9. Have you ever played a timpani?

No, I’m a djembe man.

10. Who’s got the last laugh?

Atheists. But it’s not really that funny.

Michael Schein is the author of at least two novels and a slew of poems.  His confirmed novels are Bones Beneath Our Feet (2011), and Just Deceits (2008).  Despite slanderous innuendo to the contrary, Michael allegorically decries authorship of The Killer Poet’s Guide to Immortality by “AB Bard” (2012).  Michael has taught poetry and fiction at a number of venues. He is a speaker for Humanities Washington and the Director of LiTFUSE Poets’ Workshop.  His poetry is supported by a grant from 4Culture; it has been nominated for the Pushcart twice, and stuck to refrigerators by magnets. 

Meet Your Breadline Feature: Brian McGuigan

1. What was the first book you applied to your writing or creative process?

Don’t know the first book, but ones I have come back to again and again recently are:

“Drown” by Junot Diaz
“Making Certain It Goes On” by Richard Hugo
“Wild” by Cheryl Strayed
And any of Nick Flynn’s memoirs

2. Tell me one thing you’ve cursed in your life as an artist.

Myself

3. Tell me one thing you’ve blessed.

I don’t believe in blessings.

4. Is April the cruelest? If not, please provide a replacement superlative.

The wettest.

5. What is your spirit animal?

A Mastiff

6. Who is your spirit human?

Coach Flowers from the “I Am a Champion” video. YouTube that shit.

7. Describe an experience with auto-correct on your phone or favorite search engine.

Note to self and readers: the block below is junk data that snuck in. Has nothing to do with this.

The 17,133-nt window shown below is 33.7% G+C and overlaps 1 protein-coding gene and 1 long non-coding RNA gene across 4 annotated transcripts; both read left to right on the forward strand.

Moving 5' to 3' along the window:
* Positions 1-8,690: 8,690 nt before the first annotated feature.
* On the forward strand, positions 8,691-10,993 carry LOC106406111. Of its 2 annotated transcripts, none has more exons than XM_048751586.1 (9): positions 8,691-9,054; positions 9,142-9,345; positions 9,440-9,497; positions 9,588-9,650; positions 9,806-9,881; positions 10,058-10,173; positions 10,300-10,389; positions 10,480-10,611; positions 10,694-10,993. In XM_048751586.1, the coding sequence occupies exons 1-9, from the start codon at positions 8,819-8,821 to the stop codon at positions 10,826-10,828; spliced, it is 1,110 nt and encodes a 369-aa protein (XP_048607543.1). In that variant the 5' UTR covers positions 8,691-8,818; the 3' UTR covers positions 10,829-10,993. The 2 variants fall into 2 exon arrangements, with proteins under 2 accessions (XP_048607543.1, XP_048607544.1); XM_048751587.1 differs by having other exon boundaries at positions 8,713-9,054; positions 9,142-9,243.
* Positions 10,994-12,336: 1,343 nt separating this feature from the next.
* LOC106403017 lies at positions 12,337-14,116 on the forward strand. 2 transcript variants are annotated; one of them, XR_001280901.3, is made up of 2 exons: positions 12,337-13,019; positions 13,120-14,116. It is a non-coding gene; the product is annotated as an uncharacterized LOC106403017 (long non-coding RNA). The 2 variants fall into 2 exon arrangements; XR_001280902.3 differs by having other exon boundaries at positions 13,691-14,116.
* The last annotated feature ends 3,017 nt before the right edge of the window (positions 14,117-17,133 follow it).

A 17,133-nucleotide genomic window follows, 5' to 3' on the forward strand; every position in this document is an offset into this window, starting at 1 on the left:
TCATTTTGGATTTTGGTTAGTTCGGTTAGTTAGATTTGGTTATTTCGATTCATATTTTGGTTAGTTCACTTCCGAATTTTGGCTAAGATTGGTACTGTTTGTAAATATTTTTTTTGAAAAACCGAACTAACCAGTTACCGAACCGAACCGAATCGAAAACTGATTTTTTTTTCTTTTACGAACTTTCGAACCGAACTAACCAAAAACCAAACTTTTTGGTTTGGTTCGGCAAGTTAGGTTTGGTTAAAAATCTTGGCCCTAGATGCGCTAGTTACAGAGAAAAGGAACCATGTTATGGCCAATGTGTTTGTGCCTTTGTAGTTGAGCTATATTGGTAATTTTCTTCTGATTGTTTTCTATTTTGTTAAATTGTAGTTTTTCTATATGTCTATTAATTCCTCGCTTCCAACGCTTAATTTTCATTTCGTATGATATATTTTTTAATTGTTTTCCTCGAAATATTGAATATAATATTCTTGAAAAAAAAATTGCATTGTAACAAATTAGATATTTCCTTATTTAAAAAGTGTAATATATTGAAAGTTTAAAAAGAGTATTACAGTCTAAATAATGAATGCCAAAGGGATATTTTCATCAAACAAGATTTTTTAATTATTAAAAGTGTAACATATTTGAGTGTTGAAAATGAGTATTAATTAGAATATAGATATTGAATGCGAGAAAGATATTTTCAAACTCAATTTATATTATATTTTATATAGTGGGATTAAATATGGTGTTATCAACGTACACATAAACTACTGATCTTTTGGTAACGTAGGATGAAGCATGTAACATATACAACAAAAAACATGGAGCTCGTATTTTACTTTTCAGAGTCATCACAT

I just had one. I typed in “wettest” to be sure I was spelling it correctly, and Google’s auto-correct thing gave me “the wettest place on earth,” which had more than 1,200,000 results.

8. What sponsor would you choose if you could have one?

Jordan

9. Have you ever played a timpani?

I don’t even know what a timpani is, so I guess no.

10. Who’s got the last laugh?

Me always. I hate losing.

Born in Queens, NY, Brian McGuigan lives in Seattle where he is the program director at Hugo House and the co-founder and curator of the popular reading series, “Cheap Wine and Poetry” and “Cheap Beer and Prose.” Brian’s writing has appeared in Salon, The Stranger, City Arts, Seattle Magazine, Filter Literary Journal, and others. Spankstra Press published his chapbook of poetry, “More Than I Left Behind,” in 2006, and in 2010, he was shortlisted for The Stranger’s Genius Award in Literature. Currently, Brian is working on a memoir about his personal history with guns and the fear and paranoia that led him to become an unwilling gun owner, born from his recently published Salon essay about his childhood fantasies of mass murder. Brian is also working on a one-man show called “Fat Fuck” about his dramatic weight loss of 140 lbs. of which he has presented excerpts at Bumbershoot, Central Cinema and Annex Theater, among other venues, and received support from 4Culture and the Seattle Office of Arts & Cultural Affairs.